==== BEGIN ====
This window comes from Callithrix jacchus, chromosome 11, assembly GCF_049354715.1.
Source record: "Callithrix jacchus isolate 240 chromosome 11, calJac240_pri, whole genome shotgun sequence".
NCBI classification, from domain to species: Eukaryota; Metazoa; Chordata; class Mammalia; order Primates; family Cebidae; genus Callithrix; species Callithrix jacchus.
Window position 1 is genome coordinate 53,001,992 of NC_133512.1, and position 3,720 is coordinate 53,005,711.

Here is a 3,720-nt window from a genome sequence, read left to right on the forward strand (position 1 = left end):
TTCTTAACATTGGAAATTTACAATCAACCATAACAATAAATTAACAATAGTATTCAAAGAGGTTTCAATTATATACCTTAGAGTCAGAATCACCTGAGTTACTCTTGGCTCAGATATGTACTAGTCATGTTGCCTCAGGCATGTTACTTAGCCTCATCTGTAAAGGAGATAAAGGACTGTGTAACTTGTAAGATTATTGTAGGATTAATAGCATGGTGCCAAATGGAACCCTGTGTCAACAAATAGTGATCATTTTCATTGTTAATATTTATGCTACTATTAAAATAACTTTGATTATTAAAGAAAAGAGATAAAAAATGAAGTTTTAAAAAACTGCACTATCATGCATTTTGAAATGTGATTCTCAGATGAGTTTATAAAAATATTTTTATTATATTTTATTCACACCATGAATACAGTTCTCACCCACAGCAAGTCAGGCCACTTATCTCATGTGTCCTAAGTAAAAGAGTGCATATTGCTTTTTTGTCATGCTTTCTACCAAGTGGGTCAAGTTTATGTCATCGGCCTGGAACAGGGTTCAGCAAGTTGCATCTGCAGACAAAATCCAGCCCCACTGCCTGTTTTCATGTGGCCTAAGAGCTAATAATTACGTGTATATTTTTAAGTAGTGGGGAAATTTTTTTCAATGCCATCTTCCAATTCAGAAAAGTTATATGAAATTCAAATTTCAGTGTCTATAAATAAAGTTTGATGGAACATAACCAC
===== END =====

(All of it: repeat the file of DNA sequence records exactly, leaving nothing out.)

This window comes from Callithrix jacchus, chromosome 11, assembly GCF_049354715.1.
Source record: "Callithrix jacchus isolate 240 chromosome 11, calJac240_pri, whole genome shotgun sequence".
NCBI classification, from domain to species: Eukaryota; Metazoa; Chordata; class Mammalia; order Primates; family Cebidae; genus Callithrix; species Callithrix jacchus.
Window position 1 is genome coordinate 53,001,992 of NC_133512.1, and position 3,720 is coordinate 53,005,711.

Here is a 3,720-nt window from a genome sequence, read left to right on the forward strand (position 1 = left end):
TTCTTAACATTGGAAATTTACAATCAACCATAACAATAAATTAACAATAGTATTCAAAGAGGTTTCAATTATATACCTTAGAGTCAGAATCACCTGAGTTACTCTTGGCTCAGATATGTACTAGTCATGTTGCCTCAGGCATGTTACTTAGCCTCATCTGTAAAGGAGATAAAGGACTGTGTAACTTGTAAGATTATTGTAGGATTAATAGCATGGTGCCAAATGGAACCCTGTGTCAACAAATAGTGATCATTTTCATTGTTAATATTTATGCTACTATTAAAATAACTTTGATTATTAAAGAAAAGAGATAAAAAATGAAGTTTTAAAAAACTGCACTATCATGCATTTTGAAATGTGATTCTCAGATGAGTTTATAAAAATATTTTTATTATATTTTATTCACACCATGAATACAGTTCTCACCCACAGCAAGTCAGGCCACTTATCTCATGTGTCCTAAGTAAAAGAGTGCATATTGCTTTTTTGTCATGCTTTCTACCAAGTGGGTCAAGTTTATGTCATCGGCCTGGAACAGGGTTCAGCAAGTTGCATCTGCAGACAAAATCCAGCCCCACTGCCTGTTTTCATGTGGCCTAAGAGCTAATAATTACGTGTATATTTTTAAGTAGTGGGGAAATTTTTTTCAATGCCATCTTCCAATTCAGAAAAGTTATATGAAATTCAAATTTCAGTGTCTATAAATAAAGTTTGATGGAACATAACCAC